Proximity to market is especially important when considering sites for new distribution warehousing and fulfillment center operations. Keep in mind, however, that “proximity” is a relative term.
“Twenty years ago, proximity to major markets usually meant a one- or two-day transit from the warehouse or plant to the final customer,” says John Boyd, site consultant and principal with The Boyd Company in Princeton, N.J. “Today, however, due to the rise of e-commerce and omni-channel retailing, coupled with Amazon’s quest for same-day delivery, the term ‘proximity to major markets’ takes on a whole new meaning and underscores the importance of speed-to-market in today’s instant-gratification economy.”
For businesses serving international customers, proximity to major markets often translates into proximity to major U.S. deepwater ports. The recently expanded Panama Canal is already affecting port-proximate site selection planning. “Container shipments are projected to increase tremendously at U.S. East Coast ports over the next several years, creating port-proximate inland distribution enclaves in cities situated within a few hour’s truck drayage of deepwater port terminals like Miami, Savannah, Charleston, Norfolk, Baltimore, Newark/Elizabeth, Boston, and eastern Canadian cities served by the St. Lawrence Seaway,” Boyd adds.
Operating Cost Ranking
Operating costs can vary drastically among sites that contend for proximity-to-market status.
The accompanying charts shows an overall cost ranking of 10 surveyed distribution locations prepared by The Boyd Company — all locations show superior access to major buying power concentrations within the rich Northeast U.S. and Eastern Canadian consumer market. Annual costs are based on a 500,000-square-foot distribution center employing 250 workers.
Due to the rise of e-commerce and omni-channel retailing, coupled with Amazon’s quest for same-day delivery, the term ‘proximity to major markets’ takes on a whole new meaning and underscores the importance of speed-to-market in today’s instant-gratification economy. John Boyd, site consultant and principal, Boyd Company Last-Mile Delivery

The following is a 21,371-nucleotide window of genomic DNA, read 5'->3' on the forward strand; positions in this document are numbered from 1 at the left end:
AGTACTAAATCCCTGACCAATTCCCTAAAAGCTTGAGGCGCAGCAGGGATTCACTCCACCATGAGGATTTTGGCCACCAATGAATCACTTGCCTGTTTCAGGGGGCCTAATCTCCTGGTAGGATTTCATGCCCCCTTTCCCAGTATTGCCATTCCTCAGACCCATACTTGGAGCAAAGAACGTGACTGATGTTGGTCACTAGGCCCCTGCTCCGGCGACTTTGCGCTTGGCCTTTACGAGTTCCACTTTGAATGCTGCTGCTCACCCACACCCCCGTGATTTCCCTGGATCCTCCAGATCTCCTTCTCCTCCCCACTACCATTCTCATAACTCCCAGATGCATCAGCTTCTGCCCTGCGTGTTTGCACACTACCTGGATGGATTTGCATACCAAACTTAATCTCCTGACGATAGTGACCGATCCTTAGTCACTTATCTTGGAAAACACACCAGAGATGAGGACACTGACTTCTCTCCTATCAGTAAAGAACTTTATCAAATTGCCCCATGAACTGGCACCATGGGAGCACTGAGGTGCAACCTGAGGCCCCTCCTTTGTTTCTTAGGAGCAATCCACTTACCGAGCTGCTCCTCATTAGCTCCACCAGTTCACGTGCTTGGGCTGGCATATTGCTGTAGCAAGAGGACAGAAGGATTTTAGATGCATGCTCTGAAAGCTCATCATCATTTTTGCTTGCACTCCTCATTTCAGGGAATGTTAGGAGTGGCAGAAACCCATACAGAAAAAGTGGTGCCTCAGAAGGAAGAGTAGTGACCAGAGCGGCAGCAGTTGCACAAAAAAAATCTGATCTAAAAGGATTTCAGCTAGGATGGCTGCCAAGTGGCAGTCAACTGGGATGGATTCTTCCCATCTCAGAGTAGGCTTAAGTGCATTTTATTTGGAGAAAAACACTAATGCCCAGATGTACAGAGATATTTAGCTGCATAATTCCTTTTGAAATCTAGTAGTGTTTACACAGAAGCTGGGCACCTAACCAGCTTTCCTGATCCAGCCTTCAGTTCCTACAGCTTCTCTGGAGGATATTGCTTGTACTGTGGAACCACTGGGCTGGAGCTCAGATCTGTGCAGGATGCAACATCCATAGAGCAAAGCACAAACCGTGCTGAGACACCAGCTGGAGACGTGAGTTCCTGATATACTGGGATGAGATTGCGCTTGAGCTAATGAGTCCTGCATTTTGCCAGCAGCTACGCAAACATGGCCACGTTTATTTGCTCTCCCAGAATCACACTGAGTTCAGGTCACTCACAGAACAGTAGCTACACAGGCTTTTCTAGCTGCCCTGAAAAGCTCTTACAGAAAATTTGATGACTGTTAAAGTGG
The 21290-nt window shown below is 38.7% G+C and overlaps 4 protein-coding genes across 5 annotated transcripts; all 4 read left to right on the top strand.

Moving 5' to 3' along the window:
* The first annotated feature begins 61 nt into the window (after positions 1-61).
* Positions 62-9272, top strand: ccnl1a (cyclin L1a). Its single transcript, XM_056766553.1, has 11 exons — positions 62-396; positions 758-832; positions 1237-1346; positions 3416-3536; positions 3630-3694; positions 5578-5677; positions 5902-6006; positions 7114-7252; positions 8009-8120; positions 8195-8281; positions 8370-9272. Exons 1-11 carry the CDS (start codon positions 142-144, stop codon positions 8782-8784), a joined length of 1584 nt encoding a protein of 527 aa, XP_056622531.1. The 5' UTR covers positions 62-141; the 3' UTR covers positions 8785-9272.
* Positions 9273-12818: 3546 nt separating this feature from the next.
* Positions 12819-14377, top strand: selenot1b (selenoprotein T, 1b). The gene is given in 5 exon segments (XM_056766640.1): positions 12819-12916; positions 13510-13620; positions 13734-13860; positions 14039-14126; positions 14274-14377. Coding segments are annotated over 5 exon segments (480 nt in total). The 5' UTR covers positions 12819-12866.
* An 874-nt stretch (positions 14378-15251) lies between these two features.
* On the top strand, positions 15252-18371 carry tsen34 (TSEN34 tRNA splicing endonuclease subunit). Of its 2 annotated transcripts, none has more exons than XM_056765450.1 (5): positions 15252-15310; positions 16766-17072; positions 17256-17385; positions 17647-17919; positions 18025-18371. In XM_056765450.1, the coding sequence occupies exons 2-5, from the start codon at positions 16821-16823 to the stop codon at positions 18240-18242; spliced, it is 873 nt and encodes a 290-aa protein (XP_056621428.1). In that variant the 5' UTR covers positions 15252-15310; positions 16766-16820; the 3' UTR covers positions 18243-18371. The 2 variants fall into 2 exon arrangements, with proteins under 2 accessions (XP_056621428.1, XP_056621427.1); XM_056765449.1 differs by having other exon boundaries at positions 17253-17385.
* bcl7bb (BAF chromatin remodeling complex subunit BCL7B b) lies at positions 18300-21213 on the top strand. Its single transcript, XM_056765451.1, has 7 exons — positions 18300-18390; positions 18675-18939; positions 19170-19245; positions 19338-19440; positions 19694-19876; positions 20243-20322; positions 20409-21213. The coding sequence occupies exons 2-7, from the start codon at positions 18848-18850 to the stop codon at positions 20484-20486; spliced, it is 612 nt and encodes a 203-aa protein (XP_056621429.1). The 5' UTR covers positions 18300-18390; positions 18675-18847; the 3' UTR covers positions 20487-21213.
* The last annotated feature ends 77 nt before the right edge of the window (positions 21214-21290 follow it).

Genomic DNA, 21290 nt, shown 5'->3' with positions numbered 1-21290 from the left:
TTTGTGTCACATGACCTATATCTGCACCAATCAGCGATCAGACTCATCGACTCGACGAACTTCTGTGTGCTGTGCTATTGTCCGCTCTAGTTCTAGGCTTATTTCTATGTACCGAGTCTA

Probably the most dynamic link in the supply chain dealing with market proximity is “last mile” — that movement of goods from a distribution center to the final destination in the home.
“Amazon has done much to challenge and rewrite the rules of last-mile delivery,” notes Boyd. “Today, proximity to major markets and speed of delivery are trumping many of the more conventional site selection drivers related to taxes, labor, and real estate costs. Witness the surge of new fulfillment centers being constructed by Amazon in market-rich states like California and New Jersey, despite their high costs and challenging business climates.”
Last-mile delivery has also produced a new “residence-proximate” warehousing subsector: the locker. Studies show that online shoppers not only want their packages immediately, but they also want them delivered to places other than their homes.
“Lockers are already common in densely populated and highly urbanized Europe,” says Boyd. “We anticipate lockers will become a growth sector within the retail site selection field over the next few years. Amazon already has automated lockers in major markets in six states.”